AHA News: Today’s Hot Topic: Should You Let Chile Peppers Spice Up Your Meals?

FRI, Jan 14, 2022 (American Heart Association News) — For thousands of years, people have been picking chile peppers to fuel their pizza diets.

There is no doubt that chili is full of flavour. They also provide a little fiber without salt, sugar, saturated fat, or a lot of calories, said Professor Linda Van Horn, MD, chief of nutrition at Northwestern University Feinberg School of Medicine in Chicago.

In fact, according to the USDA, a raw red chile pepper — 45 grams, or about 1.6 ounces — contains just 18 calories.

But Van Horn said chile peppers as a vegetable are relatively low in nutritional value. “They offer little to no beta-carotene, but nothing that can compare to carrots.”

It’s true that an ounce in a pepper contains more vitamin C than an orange. But Van Horn said vitamin C is not usually a nutrient of concern in the United States. And even in cultures where chili plays a larger role, other vegetables—tomatoes, onions, cabbage, kale, and spinach—can be easy sources.

If you prefer peppers in flakes or powders, be aware that raw foods tend to be more nutritionally effective than the dried ones, Van Horn said.

It’s also a case where spelling matters. (More on that in a moment.) Red pepper powder, or flakes, is made from dried chili peppers. The chips have no nutritional value.

Chili powder (with an “i”) is actually a mixture of red pepper, other spices, and salt. So even though one tablespoon still provides beta-carotene (which your body uses to make vitamin A), it adds 230 milligrams of sodium. The American Heart Association recommends no more than 2,300 milligrams per day, with an ideal limit of 1,500 milligrams for most adults.

Most commercially grown red peppers are of the Capsicum annual, which is nothing if not so versatile. This Latin term covers hundreds of common names, including cayenne pepper but also jalapeno pepper and Thai pepper.

The roots of modern Chilean peppers are intertwined, with evidence that a common ancestor plant evolved in South America and was then domesticated nearly 10,000 years ago at multiple locations across the hemisphere. However, red pepper is not related to black pepper. For this much linguistic confusion, we can thank Christopher Columbus, who introduced pepper to Europe. They quickly spread all over the world from there.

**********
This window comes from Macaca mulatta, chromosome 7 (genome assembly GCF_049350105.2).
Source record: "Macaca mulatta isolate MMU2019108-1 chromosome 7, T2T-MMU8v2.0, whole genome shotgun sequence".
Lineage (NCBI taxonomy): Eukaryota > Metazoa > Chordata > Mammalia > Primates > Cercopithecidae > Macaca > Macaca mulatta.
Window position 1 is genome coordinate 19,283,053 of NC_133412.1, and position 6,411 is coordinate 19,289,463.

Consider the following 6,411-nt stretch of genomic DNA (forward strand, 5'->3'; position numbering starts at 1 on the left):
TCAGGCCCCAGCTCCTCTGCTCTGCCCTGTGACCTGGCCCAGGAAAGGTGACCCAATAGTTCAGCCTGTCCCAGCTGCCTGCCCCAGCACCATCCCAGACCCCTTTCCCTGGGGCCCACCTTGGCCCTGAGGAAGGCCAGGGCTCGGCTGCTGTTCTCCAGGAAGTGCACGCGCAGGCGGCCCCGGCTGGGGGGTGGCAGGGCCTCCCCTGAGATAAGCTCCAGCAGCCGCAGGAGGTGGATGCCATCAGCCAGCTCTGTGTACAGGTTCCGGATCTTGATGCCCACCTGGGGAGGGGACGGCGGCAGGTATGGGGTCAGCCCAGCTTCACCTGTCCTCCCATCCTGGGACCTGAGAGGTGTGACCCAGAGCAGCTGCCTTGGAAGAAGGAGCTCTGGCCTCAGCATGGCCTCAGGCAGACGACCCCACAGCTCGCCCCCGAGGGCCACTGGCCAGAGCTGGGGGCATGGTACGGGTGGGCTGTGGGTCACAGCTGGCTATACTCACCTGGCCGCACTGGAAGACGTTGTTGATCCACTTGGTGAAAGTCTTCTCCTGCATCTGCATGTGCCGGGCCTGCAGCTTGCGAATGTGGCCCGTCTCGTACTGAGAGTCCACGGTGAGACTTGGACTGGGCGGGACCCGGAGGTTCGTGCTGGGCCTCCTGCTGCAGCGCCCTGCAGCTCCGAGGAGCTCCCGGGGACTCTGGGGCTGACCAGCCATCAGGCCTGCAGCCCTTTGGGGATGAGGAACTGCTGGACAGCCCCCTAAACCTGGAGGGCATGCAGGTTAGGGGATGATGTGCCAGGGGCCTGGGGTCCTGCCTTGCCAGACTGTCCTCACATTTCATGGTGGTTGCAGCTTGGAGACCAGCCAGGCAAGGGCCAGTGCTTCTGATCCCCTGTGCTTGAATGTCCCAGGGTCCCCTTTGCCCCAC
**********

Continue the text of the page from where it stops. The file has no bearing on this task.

Also a hot topic: how to spell “Chile”. The debate could fill an entire article, but the latest guidance from the Associated Press, which sets standards for journalists, says vegetables are “chiles.”

The real problem with pepper is capsaicin. It doesn’t actually burn you, but it tricks your brain into feeling that sensation. It is what distinguishes sweet pepper from hot pepper.

You may do more. A new analysis published in the American Journal of Preventive Cardiology combines the results of previous studies on the benefits of capsaicin and finds that regular consumption of chili peppers is associated with “significantly” lower rates of overall mortality, including deaths from cardiovascular disease and cancer. Compared to scarce or no consumption.

However, that review attempted to draw on data from more than 4,700 scientific papers – and found only four that met the inclusion criteria. The authors wrote that more studies are needed to determine what happens and how it might affect adding chili peppers to your diet.

Van Horn said other research has looked at the potential use of capsaicin as a weight loss aid. Adding more pepper to a Tex-Mex dish or sprinkling chips on the orange chicken won’t do much, she said. She noted that eating a lot of pepper can trigger an inflammatory response and stomach problems in sensitive individuals.

For her, it’s best to use chili to help add flavor to healthy things you might not enjoy. She uses them regularly in guacamole, chili, and other bean dishes.

“In general, chili peppers should be viewed as flavorings such as garlic, basil, and oregano that enhance the taste of other foods but are not a meal in and of themselves.”

American Heart Association news covers heart and brain health. Not all opinions expressed in this story reflect the official position of the American Heart Association. Copyright is owned or operated by the American Heart Association, Inc. , All rights reserved. If you have questions or comments about this story, please email editor@heart.org.

Written by Michael Marshall

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